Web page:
Jane tends to feel more at home outside than inside because the natural world has provided her with more of a refuge than any human habitation.

Jane conceives of "home" as an emotional place created by interpersonal relationships, not as a physical shelter.
Jane's characterization in terms of elfin or fairy-like qualities creates a dark, eerie undertone to her usually staid and proper exterior.
Jane Eyre uses supernatural imagery, but not actual supernatural elements, in order to create a mood and tone of Gothic horror in the context of social realism.

In Jane Eyre, it is easier for characters to be morally pure if they are poor or if they refuse or renounce possible wealth.

Although other characters occasionally claim that Jane is beautiful, her beauty is always related to her mood or her character; it’s an "inner beauty" that the reader can only understand because Jane is a "plain, Quakerish governess" on the outside.

Jane’s claim that she is a "plain, Quakerish governess" is actually somewhat misleading; her attempt to hide her beauty from the reader demonstrates her belief that beauty and morality are mutually exclusive.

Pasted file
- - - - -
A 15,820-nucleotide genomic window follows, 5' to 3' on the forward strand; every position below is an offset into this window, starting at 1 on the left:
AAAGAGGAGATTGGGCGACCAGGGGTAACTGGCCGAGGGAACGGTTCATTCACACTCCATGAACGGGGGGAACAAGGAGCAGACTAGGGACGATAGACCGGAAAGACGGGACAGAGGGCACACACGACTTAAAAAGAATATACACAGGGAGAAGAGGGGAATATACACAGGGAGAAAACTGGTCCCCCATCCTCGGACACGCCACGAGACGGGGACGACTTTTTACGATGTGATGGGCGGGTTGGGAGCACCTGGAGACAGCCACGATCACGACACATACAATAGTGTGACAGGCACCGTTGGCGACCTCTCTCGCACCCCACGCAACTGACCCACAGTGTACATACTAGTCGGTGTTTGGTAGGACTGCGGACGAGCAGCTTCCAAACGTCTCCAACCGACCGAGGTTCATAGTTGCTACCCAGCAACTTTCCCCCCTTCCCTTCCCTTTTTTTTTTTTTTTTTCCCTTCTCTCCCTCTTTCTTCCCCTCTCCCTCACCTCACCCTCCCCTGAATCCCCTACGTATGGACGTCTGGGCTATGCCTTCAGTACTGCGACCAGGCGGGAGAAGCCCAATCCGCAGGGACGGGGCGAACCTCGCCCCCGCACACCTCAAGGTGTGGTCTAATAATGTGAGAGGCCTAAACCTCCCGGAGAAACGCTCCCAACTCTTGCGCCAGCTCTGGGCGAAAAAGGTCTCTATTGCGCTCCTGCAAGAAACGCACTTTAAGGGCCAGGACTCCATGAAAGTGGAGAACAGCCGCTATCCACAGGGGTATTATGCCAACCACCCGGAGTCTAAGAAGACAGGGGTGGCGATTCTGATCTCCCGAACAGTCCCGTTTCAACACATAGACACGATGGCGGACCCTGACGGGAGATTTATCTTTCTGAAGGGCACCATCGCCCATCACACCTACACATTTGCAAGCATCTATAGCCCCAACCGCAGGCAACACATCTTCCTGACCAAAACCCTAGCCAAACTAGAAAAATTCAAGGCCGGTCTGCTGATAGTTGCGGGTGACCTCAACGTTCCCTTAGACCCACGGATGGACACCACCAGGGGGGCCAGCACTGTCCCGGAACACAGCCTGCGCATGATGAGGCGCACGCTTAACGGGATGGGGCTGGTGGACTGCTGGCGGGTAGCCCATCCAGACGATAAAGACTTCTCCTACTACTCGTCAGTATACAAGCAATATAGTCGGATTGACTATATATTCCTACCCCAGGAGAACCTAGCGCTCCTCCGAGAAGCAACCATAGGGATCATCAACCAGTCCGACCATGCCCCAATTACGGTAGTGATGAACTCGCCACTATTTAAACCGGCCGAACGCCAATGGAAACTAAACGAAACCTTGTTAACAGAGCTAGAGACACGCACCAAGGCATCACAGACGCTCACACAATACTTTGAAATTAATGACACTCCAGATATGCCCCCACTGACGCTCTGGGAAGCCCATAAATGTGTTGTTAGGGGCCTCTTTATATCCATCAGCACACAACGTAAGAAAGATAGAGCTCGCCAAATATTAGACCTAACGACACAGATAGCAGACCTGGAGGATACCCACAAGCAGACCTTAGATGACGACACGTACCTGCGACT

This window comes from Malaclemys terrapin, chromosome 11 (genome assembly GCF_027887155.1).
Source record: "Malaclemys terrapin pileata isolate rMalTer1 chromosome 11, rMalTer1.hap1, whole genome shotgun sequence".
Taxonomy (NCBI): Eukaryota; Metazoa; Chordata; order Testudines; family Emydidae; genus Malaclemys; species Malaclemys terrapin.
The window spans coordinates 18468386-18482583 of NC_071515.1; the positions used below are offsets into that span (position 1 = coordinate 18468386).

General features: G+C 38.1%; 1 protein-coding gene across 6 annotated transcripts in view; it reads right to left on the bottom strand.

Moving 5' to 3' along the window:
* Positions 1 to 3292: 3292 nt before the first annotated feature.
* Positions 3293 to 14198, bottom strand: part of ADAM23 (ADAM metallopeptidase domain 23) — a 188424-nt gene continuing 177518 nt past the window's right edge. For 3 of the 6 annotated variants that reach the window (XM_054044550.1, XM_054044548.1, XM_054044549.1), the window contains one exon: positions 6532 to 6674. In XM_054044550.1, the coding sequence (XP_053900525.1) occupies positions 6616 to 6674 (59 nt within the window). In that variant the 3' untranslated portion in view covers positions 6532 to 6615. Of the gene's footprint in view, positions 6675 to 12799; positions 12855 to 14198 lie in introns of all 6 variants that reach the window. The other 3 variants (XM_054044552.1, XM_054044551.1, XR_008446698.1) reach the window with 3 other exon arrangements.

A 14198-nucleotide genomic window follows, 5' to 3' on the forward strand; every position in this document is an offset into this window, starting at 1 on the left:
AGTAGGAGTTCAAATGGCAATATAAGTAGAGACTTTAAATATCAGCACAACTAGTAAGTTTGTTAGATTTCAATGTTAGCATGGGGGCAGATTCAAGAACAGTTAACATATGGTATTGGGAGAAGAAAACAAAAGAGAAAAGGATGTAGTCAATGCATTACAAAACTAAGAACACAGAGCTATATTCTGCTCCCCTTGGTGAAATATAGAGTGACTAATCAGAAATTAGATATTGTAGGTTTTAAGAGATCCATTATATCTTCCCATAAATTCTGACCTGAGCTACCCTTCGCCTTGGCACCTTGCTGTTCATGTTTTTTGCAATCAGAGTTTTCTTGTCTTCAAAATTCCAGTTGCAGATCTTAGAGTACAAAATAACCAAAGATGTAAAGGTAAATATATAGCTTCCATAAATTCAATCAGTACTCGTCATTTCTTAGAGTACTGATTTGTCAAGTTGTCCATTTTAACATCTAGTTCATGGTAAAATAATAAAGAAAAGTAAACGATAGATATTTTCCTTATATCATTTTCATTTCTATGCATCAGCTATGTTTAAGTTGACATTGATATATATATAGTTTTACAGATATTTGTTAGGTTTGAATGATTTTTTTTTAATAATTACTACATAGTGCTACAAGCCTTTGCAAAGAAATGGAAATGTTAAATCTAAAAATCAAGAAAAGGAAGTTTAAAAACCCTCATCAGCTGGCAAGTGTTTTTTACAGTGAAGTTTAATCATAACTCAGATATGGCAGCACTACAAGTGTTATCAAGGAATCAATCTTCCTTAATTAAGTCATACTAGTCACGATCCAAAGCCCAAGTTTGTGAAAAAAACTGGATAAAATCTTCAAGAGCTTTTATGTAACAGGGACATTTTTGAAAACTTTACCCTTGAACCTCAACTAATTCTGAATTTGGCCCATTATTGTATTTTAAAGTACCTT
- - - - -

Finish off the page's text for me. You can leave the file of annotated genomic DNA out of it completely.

Because Jane initially learns to understand the world in terms of a teacher-student relationship, all her friendships have some master-pupil tinge to them.
In Jane’s childhood, education takes the place of every single one of her emotional and physical needs.

    Online Discussion

    Try on an opinion or two, start a debate, or play the devil's advocate.  Respond to the statements, with textual support, that either agrees/disagrees, proves/disproves, or responds to a classmate's post.  Sentences and ideas gathered from www.shmoop.com.


    February 2013